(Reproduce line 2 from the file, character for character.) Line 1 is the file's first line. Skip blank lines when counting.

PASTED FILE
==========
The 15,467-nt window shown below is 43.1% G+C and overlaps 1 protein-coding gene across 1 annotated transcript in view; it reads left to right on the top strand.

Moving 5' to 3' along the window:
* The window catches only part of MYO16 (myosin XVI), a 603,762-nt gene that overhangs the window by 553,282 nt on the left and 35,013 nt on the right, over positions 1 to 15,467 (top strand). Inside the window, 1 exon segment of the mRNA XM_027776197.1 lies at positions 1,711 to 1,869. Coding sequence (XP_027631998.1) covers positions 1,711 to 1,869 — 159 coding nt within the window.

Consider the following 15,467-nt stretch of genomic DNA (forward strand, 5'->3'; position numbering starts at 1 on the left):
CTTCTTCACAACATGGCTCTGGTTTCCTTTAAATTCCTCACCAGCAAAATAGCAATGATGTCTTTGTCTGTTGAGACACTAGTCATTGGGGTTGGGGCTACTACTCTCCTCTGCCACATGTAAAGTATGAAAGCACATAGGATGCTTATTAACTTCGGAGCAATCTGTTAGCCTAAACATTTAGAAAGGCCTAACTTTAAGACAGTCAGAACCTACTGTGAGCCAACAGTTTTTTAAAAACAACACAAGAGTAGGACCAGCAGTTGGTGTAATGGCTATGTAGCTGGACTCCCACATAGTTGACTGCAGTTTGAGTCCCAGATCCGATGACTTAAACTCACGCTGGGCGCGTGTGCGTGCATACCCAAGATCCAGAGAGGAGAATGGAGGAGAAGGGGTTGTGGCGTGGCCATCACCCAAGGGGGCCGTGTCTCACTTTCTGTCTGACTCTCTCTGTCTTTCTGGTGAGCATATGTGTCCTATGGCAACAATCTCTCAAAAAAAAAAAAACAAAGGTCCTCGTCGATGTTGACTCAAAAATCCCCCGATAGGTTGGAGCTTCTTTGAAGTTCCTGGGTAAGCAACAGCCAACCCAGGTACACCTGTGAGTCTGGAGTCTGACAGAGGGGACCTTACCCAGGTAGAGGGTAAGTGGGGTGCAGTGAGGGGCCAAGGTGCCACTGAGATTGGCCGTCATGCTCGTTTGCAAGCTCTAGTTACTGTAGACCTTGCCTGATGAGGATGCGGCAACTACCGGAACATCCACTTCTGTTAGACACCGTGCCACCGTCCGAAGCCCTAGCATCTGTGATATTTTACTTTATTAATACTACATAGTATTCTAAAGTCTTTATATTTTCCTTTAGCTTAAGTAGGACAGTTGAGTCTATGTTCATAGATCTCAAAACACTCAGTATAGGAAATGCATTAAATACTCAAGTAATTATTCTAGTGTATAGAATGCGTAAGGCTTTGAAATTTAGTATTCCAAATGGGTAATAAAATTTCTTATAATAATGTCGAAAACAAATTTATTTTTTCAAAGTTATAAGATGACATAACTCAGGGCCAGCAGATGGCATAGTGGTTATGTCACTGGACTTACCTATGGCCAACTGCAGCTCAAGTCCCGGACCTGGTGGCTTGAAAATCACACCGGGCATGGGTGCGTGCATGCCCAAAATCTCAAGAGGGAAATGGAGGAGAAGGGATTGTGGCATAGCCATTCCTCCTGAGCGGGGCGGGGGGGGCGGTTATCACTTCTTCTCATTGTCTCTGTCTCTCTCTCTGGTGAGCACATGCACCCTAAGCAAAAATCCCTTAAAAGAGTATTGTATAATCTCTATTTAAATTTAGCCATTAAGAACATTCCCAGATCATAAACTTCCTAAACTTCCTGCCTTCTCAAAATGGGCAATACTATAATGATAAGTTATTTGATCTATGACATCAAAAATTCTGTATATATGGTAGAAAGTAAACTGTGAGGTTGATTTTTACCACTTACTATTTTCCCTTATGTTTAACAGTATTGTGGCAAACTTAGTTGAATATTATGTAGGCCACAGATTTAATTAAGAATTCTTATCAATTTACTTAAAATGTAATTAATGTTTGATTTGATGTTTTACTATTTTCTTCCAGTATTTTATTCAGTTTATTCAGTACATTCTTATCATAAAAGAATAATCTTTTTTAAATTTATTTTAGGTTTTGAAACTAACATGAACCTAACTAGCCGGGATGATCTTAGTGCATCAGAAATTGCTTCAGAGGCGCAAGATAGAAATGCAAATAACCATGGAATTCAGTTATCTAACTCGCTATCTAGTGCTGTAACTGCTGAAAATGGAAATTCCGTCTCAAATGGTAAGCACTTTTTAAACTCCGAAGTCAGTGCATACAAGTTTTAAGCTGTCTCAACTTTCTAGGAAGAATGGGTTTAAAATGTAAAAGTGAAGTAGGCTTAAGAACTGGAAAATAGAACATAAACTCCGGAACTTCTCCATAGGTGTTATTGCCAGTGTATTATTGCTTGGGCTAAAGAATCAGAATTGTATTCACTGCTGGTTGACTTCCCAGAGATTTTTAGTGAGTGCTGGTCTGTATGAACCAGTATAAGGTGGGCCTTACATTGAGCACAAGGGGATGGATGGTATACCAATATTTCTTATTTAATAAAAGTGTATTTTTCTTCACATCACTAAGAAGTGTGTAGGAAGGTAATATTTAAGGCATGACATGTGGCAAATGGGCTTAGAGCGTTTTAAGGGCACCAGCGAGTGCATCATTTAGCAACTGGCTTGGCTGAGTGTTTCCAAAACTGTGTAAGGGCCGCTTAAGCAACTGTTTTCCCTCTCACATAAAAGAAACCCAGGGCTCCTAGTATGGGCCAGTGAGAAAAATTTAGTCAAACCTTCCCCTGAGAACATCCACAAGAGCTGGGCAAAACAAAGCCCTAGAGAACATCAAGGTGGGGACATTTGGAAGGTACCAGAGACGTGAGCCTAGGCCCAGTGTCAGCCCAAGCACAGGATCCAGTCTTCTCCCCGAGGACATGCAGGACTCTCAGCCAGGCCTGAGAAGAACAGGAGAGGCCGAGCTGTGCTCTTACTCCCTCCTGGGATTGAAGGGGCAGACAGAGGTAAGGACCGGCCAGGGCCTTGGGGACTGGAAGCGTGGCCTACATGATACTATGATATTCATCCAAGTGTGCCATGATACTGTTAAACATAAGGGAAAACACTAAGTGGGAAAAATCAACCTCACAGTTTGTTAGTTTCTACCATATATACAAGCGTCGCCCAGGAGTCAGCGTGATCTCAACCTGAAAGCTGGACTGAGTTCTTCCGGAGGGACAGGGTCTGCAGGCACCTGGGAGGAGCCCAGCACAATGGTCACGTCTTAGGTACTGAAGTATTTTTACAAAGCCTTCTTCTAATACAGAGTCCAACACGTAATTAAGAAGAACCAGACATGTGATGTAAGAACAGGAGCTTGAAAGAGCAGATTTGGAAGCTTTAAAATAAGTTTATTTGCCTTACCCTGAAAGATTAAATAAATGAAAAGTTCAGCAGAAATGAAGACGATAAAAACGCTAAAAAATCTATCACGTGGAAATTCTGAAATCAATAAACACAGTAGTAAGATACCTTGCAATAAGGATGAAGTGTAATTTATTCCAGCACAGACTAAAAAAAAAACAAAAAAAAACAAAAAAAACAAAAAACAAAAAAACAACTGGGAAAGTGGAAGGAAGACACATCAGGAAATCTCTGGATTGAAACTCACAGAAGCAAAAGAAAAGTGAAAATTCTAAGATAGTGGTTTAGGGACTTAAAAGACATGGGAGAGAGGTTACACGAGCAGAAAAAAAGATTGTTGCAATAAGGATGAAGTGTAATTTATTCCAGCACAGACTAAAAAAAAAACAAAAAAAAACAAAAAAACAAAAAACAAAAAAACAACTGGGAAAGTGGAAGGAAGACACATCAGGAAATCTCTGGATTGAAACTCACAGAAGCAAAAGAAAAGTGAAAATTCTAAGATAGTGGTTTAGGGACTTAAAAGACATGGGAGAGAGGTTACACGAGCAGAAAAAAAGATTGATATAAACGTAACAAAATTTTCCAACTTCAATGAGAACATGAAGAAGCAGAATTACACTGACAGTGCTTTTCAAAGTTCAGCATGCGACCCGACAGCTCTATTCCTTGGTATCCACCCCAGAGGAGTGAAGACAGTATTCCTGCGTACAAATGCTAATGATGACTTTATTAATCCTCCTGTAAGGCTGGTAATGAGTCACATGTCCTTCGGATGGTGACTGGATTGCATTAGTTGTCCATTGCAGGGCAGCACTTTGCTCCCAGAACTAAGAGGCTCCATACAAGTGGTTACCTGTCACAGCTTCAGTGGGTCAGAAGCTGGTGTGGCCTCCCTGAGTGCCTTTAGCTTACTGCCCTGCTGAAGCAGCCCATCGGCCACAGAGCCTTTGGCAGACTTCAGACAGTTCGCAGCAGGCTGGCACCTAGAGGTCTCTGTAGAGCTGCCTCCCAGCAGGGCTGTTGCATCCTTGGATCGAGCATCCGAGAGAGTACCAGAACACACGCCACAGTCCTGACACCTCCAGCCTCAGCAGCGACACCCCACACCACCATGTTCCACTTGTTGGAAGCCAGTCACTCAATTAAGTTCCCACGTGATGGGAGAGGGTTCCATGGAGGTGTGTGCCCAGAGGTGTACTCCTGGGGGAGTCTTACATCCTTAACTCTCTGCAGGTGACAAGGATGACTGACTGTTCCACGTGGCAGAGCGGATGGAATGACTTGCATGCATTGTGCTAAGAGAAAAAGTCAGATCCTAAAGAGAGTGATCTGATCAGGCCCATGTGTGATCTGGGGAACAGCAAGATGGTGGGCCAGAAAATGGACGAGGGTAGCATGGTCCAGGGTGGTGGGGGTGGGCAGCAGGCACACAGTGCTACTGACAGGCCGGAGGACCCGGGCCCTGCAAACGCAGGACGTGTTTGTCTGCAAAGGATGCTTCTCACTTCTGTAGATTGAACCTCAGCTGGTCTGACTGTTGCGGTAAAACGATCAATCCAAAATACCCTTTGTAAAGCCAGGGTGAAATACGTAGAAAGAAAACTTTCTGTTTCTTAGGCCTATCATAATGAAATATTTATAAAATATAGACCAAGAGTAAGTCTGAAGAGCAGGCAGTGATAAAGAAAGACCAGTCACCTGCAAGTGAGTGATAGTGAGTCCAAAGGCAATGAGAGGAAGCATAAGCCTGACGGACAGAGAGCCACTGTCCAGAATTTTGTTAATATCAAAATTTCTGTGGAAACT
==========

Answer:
Moving 5' to 3' along the window: